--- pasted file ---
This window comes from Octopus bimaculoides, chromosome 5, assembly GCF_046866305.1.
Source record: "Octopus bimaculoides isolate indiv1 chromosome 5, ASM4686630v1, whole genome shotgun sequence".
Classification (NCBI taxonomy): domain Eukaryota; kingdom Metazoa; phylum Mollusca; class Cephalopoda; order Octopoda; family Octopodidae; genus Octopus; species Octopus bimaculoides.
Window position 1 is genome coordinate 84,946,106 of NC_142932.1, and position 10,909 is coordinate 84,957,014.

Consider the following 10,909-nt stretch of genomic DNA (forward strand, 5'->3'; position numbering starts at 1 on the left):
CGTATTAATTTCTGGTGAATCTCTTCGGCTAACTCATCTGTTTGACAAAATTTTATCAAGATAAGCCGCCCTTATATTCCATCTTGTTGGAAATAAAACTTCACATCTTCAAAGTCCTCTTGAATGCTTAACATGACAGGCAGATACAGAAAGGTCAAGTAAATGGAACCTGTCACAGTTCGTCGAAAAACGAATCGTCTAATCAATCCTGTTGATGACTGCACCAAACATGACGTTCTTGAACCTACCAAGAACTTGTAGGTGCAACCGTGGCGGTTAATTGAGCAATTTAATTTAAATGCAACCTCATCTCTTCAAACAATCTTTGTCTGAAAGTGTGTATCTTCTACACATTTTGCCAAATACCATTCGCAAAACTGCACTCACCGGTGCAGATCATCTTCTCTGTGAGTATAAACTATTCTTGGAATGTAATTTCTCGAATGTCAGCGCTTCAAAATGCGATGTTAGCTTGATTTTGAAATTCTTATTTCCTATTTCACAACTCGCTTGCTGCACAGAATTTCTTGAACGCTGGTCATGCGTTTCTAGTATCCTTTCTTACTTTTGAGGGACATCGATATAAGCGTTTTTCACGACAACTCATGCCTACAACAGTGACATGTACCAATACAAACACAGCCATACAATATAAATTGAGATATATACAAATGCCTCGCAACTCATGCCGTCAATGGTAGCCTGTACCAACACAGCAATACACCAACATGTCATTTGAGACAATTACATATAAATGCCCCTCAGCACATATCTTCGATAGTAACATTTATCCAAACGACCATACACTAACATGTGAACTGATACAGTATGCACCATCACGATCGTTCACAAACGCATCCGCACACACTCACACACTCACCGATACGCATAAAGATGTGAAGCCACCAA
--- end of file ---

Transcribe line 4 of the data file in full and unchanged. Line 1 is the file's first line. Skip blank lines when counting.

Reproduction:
Window position 1 is genome coordinate 84,946,106 of NC_142932.1, and position 10,909 is coordinate 84,957,014.